Club: Liverpool FC
Growth type: Early Peak
Club: Real Madrid
Growth Type: Early Peak
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- In his pomp, Micheal Owen was among the most lethal players going around.
The son of Terry Owen, himself a handy forward sprung from Everton's ranks, Michael was raised in Hawarden, Wales. His record-breaking form at school level attracted the interest of several top-flight clubs and, despite his Goodison heritage, he snubbed the likes of Arsenal, Chelsea and Manchester United to join Liverpool's youth setup at the age of 14.
After graduating from the FA's Academy of Excellence at Lilleshall and winning the FA Youth Cup, Owen agreed professional terms with the Reds in 1996. He scored on his debut against Wimbledon later that season, but even that couldn't prepare the public for the impact he would have over the next 12 months.
With Robbie Fowler injured, the teenager was thrust into Roy Evans' starting XI during the 1997-98 campaign, and he did not disappoint. At the tender age of 18, he finished the season with as many goals to be the Premier League's joint-top scorer - in all competitions, his tally was 23 - and bagged the PFA Young Player of the Year award.
Owen stunned defences across the country with his lightning pace and instincts in the penalty area, so much so that Glenn Hoddle included him in the England squad for the 1998 World Cup. Brought along as back-up for Alan Shearer, Teddy Sheringham and Les Ferdinand, it was in France that he announced himself to the world.
Having scored as a substitute in the group-stage defeat to Romania, Owen started thereafter and led the line against Argentina in the last 16. It was in this clash that the young upstart scored arguably the goal of the tournament, making a fool of Roberto Ayala & Co. before searing the ball home from outside the 18-yard box. The Three Lions went out on penalties, but a new national hero was born.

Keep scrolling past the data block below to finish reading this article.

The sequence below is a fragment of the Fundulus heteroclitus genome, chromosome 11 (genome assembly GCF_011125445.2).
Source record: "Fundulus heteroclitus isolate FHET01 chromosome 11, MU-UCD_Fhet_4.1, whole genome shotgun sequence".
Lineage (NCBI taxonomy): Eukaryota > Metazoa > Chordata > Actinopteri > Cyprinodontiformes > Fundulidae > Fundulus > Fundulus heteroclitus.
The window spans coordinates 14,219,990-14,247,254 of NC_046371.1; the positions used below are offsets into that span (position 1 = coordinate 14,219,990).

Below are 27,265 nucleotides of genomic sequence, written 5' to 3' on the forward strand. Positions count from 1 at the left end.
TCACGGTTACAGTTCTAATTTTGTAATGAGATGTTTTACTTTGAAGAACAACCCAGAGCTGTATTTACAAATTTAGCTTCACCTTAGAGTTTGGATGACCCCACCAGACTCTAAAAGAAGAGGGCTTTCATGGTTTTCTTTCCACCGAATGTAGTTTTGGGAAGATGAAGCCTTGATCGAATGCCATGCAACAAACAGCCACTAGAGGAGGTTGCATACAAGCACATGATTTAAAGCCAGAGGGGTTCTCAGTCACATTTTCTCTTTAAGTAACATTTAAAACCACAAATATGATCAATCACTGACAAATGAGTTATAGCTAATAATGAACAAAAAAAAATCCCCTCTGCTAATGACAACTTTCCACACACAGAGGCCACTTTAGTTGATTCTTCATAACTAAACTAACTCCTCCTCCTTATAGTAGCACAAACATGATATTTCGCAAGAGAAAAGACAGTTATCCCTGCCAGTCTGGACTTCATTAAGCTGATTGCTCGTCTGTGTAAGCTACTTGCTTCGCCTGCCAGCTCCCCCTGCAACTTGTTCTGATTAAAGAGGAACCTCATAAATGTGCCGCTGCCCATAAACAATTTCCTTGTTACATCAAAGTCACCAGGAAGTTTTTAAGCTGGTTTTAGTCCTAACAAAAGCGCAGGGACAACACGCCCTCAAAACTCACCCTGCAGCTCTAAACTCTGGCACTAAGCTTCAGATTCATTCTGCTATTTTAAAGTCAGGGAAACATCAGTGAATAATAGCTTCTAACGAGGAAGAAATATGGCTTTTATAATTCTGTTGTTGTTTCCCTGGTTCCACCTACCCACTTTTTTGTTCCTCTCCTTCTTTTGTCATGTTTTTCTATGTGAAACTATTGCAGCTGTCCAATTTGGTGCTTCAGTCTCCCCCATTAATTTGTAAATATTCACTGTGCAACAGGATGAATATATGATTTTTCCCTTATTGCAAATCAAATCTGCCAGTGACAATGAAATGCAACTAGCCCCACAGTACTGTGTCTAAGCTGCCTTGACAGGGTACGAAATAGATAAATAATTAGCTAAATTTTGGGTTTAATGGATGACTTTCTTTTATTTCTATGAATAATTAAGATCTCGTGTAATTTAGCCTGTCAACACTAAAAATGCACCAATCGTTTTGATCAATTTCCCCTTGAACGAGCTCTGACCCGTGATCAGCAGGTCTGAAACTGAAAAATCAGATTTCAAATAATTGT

In many ways, this marked the beginning of the end of the Kop's love affair with Owen. Although he continued to perform brilliantly for his club, the Scouse fans were suspicious of his England exploits. Many wondered if their star striker was merely using Liverpool as a vehicle for his international career. He wasn't helped by the fact his partnership with the much-maligned Emile Heskey forced the legendary Fowler to leave the club.
The peak of Owen's Anfield career came in 2001. Premier League honours still evaded him and the club, but that was all that escaped their grasp that year. The Reds claimed a unique treble, winning the UEFA Cup, League Cup and FA Cup, with Owen grabbing two late goals to down Arsenal in the latter final.
But his trophy count didn't stop there. After helping Liverpool win both the Charity Shield and the UEFA Super Cup - making it an incredible five trophies in a calendar year - Owen was named European Footballer of the Year, becoming the first Red to claim the accolade.
Michael Owen remains one of the most frightening and prolific strikers that Liverpool and England have ever produced. He might be a figure of scorn now - on Merseyside, Tyneside and nationwide - but his exploits over the past dozen years cannot be disputed. He has been one of the greatest poachers of his generation.
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